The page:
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Letters to the Editor

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The 100-yard war

I really enjoyed Curt Guyette’s article, "Bombs Away" (News Hits, Oct. 10-16). I laughed out loud when he kept dropping football references throughout the story. It seems ridiculous that Americans would rather watch a football game than watch a constant stream of "missile-cam." But this isn’t as silly as it seems. No new info, plus no visual stimulation, plus no interesting people to watch and you get a show that’s due for a run of four or five episodes before it gets shipped to UPN. Americans love football, and some of us are looking for some sort of escape from the sticky situation that the world is in today. I can’t wait for Sunday so that I can get together with my friends and family and watch the Lions take an ass-kicking. It’s one of the simple pleasures that I allow myself. We’re afraid to turn off that reporter in Kabul because a Tomahawk could take out that roof at any second. I’d rather watch to see if Detmer breaks the interception record. My advice to you, buddy, is to have a Michelob and watch the game with your family and friends while you are still able to do so. —Ty Stone, tystone@2daysstraight.com, Lincoln Park

Needs at home

Thank you so much, Jack Lessenberry, for your recent columns in the Metro Times. As we ponder the events of the last month, I have wondered over and over again how an appointed president and his right-wing buddies have all of a sudden become heroes. It is amazing to me that there was no money for the hungry children and the elderly who need help with medicine, but there seems to be plenty of money to drop food packages on a country that is full of land mines, so that no one will retrieve the packages, plus our bombing has scared off the international food-relief people.

How can everything turn to war when there are so many in need here?

Once again I would like to thank you for letting me know that are others out there that are thinking and not just waving flags. —Linda Kate Gholston, Bloomfield Hills

A leader’s priorities

It's really too bad to read that Lessenberry feels that his liberal agenda has been put on the back burner for more pressing issues like our nation’s existence ("Hail the loyal opposition," Metro Times, Oct. 10-16). It's called prioritizing. His and his cronies belief that George W. was widely hailed as an intellectual lightweight is now coming back to bite guys like Lessenberry right were they do most of their thinking and talking. While they were spreading their left-wing propaganda to lessen our commander-in-chief's reputation, he was doing what great leaders do: surrounding himself with the right people. The only belief that is now widely held is that, thank God, his man — Al Gore — isn't running the show. —Kevin Konczal, kevin@konczal.com, Royal Oak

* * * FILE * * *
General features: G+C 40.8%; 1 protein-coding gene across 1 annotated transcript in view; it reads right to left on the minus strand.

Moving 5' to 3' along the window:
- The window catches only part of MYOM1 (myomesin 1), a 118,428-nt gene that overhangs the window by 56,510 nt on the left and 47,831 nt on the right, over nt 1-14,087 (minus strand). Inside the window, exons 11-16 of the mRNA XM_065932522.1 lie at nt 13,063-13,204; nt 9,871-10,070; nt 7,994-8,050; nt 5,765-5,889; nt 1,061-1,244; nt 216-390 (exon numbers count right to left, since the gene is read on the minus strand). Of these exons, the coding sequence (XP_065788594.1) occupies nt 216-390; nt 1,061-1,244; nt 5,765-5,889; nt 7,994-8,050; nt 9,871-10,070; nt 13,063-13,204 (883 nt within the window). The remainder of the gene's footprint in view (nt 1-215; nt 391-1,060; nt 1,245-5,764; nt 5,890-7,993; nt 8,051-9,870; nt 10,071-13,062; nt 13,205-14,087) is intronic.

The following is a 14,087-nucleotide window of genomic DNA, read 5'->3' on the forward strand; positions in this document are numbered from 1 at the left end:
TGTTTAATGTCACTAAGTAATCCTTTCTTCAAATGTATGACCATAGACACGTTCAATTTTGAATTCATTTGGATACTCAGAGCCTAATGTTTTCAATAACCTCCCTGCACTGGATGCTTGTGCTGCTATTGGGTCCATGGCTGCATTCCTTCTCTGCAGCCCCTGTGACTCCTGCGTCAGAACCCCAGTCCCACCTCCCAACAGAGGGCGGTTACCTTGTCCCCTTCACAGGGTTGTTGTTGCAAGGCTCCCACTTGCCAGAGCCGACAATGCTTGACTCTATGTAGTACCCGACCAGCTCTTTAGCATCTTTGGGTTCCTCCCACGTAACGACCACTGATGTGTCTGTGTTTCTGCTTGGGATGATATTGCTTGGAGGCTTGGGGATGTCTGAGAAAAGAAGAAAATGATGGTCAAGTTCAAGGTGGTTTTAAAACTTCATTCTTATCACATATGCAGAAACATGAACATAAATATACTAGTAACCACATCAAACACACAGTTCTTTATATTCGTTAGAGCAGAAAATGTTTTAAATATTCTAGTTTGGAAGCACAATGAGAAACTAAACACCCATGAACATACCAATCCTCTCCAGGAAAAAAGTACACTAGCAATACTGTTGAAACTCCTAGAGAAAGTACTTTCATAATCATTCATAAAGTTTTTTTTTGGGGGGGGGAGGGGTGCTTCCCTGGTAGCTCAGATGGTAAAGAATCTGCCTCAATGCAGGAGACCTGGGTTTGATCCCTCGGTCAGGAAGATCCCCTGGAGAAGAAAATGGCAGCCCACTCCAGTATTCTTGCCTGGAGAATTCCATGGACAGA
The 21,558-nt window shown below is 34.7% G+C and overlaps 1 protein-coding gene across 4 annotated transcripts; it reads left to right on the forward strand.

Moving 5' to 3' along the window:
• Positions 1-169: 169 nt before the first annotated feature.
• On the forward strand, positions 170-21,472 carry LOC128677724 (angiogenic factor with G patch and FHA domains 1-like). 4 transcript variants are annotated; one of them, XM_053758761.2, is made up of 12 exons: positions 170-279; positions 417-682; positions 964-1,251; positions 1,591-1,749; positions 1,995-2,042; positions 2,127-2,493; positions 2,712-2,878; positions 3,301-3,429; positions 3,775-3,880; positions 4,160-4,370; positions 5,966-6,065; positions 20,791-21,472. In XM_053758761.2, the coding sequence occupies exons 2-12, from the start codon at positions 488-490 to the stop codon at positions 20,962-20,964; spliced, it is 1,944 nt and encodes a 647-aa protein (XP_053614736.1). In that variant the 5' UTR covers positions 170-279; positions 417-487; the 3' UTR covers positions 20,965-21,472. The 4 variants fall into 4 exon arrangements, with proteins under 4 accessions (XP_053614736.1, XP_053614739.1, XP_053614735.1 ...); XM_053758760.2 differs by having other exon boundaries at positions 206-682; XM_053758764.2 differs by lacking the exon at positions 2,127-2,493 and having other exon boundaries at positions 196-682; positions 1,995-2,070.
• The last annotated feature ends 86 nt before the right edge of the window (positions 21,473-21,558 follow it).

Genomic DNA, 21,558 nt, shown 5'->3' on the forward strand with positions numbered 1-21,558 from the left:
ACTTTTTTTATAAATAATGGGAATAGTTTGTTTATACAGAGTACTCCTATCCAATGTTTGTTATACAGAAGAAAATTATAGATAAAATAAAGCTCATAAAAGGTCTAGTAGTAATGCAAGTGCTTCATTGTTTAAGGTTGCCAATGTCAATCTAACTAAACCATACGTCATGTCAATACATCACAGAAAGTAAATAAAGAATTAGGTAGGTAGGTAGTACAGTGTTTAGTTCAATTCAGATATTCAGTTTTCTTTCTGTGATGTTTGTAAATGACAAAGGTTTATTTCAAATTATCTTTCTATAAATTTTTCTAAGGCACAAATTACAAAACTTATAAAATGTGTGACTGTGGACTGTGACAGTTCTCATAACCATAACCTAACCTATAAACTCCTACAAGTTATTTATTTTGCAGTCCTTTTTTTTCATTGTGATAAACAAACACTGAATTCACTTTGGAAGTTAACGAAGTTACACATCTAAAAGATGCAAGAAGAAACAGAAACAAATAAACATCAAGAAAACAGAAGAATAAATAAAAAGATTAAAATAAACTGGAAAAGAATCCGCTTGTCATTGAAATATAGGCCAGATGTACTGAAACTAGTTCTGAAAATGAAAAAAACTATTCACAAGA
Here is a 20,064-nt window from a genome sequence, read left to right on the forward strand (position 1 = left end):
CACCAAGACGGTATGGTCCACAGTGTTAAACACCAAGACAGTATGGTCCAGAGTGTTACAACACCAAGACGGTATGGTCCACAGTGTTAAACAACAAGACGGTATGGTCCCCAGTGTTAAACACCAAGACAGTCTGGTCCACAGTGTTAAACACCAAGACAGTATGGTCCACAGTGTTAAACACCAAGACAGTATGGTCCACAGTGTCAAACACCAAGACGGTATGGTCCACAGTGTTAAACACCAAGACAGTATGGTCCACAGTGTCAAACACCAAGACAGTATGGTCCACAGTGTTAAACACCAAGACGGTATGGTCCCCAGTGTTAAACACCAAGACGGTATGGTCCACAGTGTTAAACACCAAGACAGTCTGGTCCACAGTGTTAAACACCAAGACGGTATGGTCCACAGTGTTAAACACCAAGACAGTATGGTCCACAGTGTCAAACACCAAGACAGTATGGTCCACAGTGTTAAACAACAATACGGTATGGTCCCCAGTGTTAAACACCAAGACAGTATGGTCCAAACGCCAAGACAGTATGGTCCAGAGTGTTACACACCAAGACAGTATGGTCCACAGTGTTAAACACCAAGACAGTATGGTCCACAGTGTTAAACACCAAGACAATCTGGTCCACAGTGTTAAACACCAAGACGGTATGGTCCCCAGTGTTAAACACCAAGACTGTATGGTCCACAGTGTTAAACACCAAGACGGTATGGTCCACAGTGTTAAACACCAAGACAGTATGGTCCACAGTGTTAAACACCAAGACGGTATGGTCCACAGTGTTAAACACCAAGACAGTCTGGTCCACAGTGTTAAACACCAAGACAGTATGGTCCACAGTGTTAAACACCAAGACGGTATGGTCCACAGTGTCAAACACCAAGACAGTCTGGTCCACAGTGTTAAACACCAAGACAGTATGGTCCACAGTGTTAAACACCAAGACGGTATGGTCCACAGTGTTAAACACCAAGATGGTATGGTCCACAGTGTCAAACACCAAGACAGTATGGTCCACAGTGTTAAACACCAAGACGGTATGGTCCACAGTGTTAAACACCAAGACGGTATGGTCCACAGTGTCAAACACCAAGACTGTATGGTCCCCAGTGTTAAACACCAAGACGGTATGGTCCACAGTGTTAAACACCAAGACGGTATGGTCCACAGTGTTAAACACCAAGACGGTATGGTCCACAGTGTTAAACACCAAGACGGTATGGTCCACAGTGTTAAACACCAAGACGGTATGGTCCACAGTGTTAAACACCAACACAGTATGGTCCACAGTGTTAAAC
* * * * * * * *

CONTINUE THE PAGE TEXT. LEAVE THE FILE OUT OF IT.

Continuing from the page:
The right response

Concerning Jack Lessenberry’s column ("The liberal dilemma," Metro Times, Sept. 26-Oct. 2), he mentions that we can’t just sit around and do nothing in response to what happened Sept. 11. I am a second-year student at Wayne State University and unfortunately I was not on campus at the time of the demonstration that Mr. Lessenberry spoke of. If there were any opposition to this demonstration I would have supported this opposition. I agree with Mr. Lessenberry that we must strike back in a very cautious manner. I think the U.S. government agencies underestimated the power that has been growing over the years in the Middle East. These terrorist groups have taken a tight hold of the innocent people of Afghanistan and the neighboring countries. I’m not so sure that if the United States and their allies were able to capture any terrorist leaders, that we would also be able to stop their followers because of their brainwashed beliefs. We will constantly need to be on our toes for any future retaliation. —Theresa Corbett, kozzie1@ameritech.net, Clinton Township

Second feature

I enjoyed George Tysh’s article about teen films ("Rebel, rebel," Metro Times, Oct. 3-9) very much, but it mystifies me that every examination of films dealing with alienated and rebellious youth overlooks a small masterpiece of the genre. I’m referring to John Frankenheimer’s The Young Stranger, which starred James MacArthur and James Daly. It was made in 1957. —Robert del Valle, Royal Oak

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